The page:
Aside from the basic formula of play that was set in motion by Metroid, the code on that million-selling disk also plotted the aesthetic direction of the series. I suggest to Sakamoto-san that Super Metroid and the Metroid games in general don't look like 'typical' NCL games and I ask him why that might be. He sips his tea and then replies: "I think the film Alien had a huge influence on the production of the first Metroid game. All of the team members were affected by HR Giger's design work, and I think they were aware that such designs would be a good match for the Metroid world we had already put in place. To be honest, I've never really been clear on what is or isn't the 'Nintendo look', but as far as we were concerned, we were just projecting another image from within Nintendo – another face of Nintendo, if you like. But yes, it's a science- fiction game, so..." 

Other than the artistic influence of Necronom, Sakamoto reckons that numerous games affected the style of Super Metroid – "I can't list them... There are just too many of them" – although he counters this by highlighting the experimental side of his team's early work: "For the prototype stage of Super Metroid's development we just had a few Intelligent Systems programming staff, myself, and another [in-house] Nintendo designer. We examined what was possible in the game, and as the core Metroid system was already in place we considered how we could make the game easier to play, what new ideas we could incorporate, and so on... Then we drafted in lots of other NCL and IntSys developers once we got beyond that stage and into the proper work."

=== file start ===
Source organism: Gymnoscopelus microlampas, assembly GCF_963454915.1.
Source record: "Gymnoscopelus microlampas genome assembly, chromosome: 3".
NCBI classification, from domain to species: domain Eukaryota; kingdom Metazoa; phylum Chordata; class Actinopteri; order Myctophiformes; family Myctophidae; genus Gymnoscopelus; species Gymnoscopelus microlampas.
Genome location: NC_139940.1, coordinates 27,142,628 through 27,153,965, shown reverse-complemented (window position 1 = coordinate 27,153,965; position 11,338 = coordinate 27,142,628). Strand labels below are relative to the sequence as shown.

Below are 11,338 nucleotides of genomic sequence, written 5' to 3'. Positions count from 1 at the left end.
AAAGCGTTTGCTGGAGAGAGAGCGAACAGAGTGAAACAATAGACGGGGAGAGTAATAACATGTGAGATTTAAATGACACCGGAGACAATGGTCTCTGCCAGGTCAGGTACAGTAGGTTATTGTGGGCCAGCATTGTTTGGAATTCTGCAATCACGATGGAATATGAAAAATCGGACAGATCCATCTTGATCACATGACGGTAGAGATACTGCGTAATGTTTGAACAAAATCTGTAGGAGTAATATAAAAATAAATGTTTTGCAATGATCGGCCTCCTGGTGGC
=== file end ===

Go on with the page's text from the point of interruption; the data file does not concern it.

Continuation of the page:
Super Metroid

(Image credit: Nintendo)

There has always been a complex yet mutually beneficial relationship between Nintendo, then based in Higashiyama (to the northeast of the current Minami location), and Intelligent Systems, constantly situated in the eastern Kyoto ward of Higashiyama. Sakamoto refers to the team as "IntSys" and says that it had been helping Nintendo with the Metroid series since the initial FDS game, "as a second-party developer". While it's fair to say that the game design and play-testing abilities of NCL's in-house staff have always been some of the world's best, Intelligent Systems' developers were on hand to provide indispensable technical know-how, particularly focused on the hardware side of things. 

"IntSys has always been very capable with hardware," Sakamoto adds, "so during the experimental stage we told the IntSys programmers what kinds of things we wanted to do and verified what in reality could be done. We'd been well prepared for the move to the Super Famicom hardware, so we had some idea of what to expect before we went into it; which features we should use, and how. I think it was good that we went through the prototype stage because it gave us a base onto which the post- experimental stage staffers could easily begin their work. At the time, the SFC was reputed to be difficult to develop for.